ARM Introduces Mali “Egil” Video Processor With 4K 120Hz Target For Next-Gen Mobile SoCs

Over the last few weeks, ARM has revealed a number of details regarding its next-generation mobile processor IP. We posted news on ARM’s 10nm Artemis test chip here, which was manufactured in concert with TSMC, and also have numerous details regarding the upcoming high-performance ARM A73 CPU and Mali G71 GPU cores, due to arrive in premium mobile devices by year’s end.

Today, ARM is taking things a step further and introducing another building block for next-gen SoCs (system on a chip), a new video processor codenamed Egil.

arm video blocks

When ARM’s customers license the company’s technology for their mobile processors, different components (or component configurations) are used to build a chip that targets a specific use case. A simple device that doesn’t require much horsepower may feature a low-power processor core (or cores) and a basic GPU, while a high-end device may pack eight or ten high-end processor cores and ARM’s most powerful GPU and video engine. If you tunnel deeper, the individual blocks like the multimedia engine may also be tweaked or tuned to achieve a certain level of performance or specific feature set. Certain SoCs, for example, may feature ARM’s Mali-DP550 display processor, with a Mali-V550 video engine, and a Mali-T880 GPU, while others have a lower-end GPU and a video engine with fewer cores.

arm video processor

Having multiple, scalable blocks and an array of IP that allows customers to tune their solutions for particular use cases has advantages. ARM creates the specialized hardware and controllers, in addition to the firmware and software necessary to execute requisite codecs. And the solutions are scalable. So, by doing things this way, ARM is able to provide flexibility to its customers, while enabling broad compatibility with multiple industry standards, with a unified video solution.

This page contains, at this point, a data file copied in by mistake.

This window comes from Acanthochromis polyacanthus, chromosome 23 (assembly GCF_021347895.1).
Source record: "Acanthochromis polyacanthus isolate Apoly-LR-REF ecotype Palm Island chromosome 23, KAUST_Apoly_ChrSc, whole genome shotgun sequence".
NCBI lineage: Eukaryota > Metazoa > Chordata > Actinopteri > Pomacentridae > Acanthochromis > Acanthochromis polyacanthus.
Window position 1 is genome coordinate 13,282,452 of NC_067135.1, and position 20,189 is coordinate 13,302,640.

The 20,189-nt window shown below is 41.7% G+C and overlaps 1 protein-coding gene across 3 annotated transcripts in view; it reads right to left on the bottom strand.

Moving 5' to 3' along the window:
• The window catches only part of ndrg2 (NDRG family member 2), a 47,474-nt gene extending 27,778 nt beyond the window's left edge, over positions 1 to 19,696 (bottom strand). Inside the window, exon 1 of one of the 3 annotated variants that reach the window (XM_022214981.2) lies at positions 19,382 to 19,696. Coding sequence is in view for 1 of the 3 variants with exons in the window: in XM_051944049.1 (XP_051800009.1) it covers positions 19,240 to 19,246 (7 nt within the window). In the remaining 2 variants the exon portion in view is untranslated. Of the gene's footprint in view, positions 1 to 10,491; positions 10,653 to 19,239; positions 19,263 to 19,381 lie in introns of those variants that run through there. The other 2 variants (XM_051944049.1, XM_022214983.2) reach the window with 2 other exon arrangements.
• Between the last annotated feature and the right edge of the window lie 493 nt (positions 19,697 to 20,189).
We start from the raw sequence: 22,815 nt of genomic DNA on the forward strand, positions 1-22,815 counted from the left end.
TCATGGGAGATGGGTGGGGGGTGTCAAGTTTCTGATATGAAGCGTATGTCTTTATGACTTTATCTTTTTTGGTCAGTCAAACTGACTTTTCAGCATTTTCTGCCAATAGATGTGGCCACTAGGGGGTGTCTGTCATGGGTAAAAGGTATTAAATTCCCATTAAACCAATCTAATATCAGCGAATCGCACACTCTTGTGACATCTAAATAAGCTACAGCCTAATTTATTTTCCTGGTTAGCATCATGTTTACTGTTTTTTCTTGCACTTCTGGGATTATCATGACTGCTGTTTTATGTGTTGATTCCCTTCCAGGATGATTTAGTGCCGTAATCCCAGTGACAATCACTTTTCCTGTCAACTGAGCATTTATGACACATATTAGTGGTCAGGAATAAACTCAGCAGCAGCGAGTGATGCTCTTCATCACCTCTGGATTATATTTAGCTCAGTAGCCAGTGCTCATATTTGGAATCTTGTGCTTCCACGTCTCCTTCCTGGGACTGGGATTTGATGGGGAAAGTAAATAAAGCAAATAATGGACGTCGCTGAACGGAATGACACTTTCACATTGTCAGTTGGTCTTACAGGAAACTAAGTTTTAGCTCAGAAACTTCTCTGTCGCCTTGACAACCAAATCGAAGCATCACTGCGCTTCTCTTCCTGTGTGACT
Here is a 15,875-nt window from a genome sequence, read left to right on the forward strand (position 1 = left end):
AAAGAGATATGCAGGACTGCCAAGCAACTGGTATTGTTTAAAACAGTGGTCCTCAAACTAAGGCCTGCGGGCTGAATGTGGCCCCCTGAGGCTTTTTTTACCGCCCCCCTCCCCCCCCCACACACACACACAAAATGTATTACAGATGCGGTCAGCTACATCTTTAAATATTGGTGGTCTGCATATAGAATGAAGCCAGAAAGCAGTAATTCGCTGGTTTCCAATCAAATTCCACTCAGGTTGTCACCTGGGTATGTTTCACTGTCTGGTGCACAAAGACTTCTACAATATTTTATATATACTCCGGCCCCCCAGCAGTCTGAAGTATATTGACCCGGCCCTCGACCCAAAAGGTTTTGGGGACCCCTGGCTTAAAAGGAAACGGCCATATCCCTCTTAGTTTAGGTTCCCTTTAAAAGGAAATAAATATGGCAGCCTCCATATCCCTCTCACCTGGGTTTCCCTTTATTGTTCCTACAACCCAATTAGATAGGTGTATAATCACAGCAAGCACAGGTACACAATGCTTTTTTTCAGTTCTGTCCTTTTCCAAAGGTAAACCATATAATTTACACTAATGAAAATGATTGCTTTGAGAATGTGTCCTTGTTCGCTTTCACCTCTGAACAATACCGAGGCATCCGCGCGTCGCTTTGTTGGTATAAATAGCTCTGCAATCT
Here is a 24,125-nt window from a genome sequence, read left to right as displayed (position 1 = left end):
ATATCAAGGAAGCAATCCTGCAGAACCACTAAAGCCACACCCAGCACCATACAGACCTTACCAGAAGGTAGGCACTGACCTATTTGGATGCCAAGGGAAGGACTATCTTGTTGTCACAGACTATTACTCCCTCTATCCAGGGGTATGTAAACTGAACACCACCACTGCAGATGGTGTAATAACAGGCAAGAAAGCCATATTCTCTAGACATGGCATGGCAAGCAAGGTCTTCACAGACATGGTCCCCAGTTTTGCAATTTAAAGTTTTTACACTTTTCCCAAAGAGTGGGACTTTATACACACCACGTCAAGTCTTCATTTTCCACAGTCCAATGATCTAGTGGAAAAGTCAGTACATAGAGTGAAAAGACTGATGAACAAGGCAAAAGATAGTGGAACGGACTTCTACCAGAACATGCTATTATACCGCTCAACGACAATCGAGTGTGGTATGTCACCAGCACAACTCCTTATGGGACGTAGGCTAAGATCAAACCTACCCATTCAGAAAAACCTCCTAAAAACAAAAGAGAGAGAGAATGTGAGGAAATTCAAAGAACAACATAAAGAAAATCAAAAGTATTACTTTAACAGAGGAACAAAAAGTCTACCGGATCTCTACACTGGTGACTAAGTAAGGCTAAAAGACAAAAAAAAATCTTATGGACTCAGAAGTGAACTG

arm egil diagram

Like previous-generation offerings, the Mali Egil video solution encompasses a number of hardware, software, and firmware elements. With Egil, ARM is aiming at the 4K market; the target is full 4K 120Hz support, but the engine may be capable of more – ARM is just not ready to say just yet.

The Egil video processor will make VP9 encode available to mobile parts, with support for high quality, 10-bit Profile 2 or 8-bit Profile 0 encoding. It also offers Reference Frame Scaling support for both encode and decode. On the HEVC side, B-frames and 10-bit encode support has been added, and there have been other improvements to all of the other encoders as well. The motion estimation engine, for example, has been designed and has finer granularity. The Mali Egil can simultaneously perform encodes and decodes, and also use multiple codecs at the same time.

arm egil scalability

Egil is also scalable. There is a certain amount of pixel processing available per core in Egil, and additional cores can be added to achieve the desired level of performance. The chart above illustrates how ARM is able to hit the 4K 120Hz target using a 6-core Egil video engine. Of course, not every device will need to achieve that level of performance, so fewer core can be used as well.

In addition to the Mali Egil video processor details, ARM also talked a bit about the Alliance for Open Media, of which ARM is a founding member. The group is pursuing a new, patent royalty-free video codec specification and open source implementation based on contributions from Alliance members, and the broader development community. The aim is to freeze the codec in Q1 of next year, and to have companion hardware 9-12 month later.

Now that we’ve seen that ARM has in store for its next-generation CPU, GPU, and video engine, the capabilities of future mobile devices is taking shape. It’s a bit too early to make predictions, but by year’s end, premium mobile devices should have significantly higher CPU and GPU performance, and better video encoding / decoding capabilities, within a smaller power envelope.
Tags:  Mobile, video, ARM, 4k, egil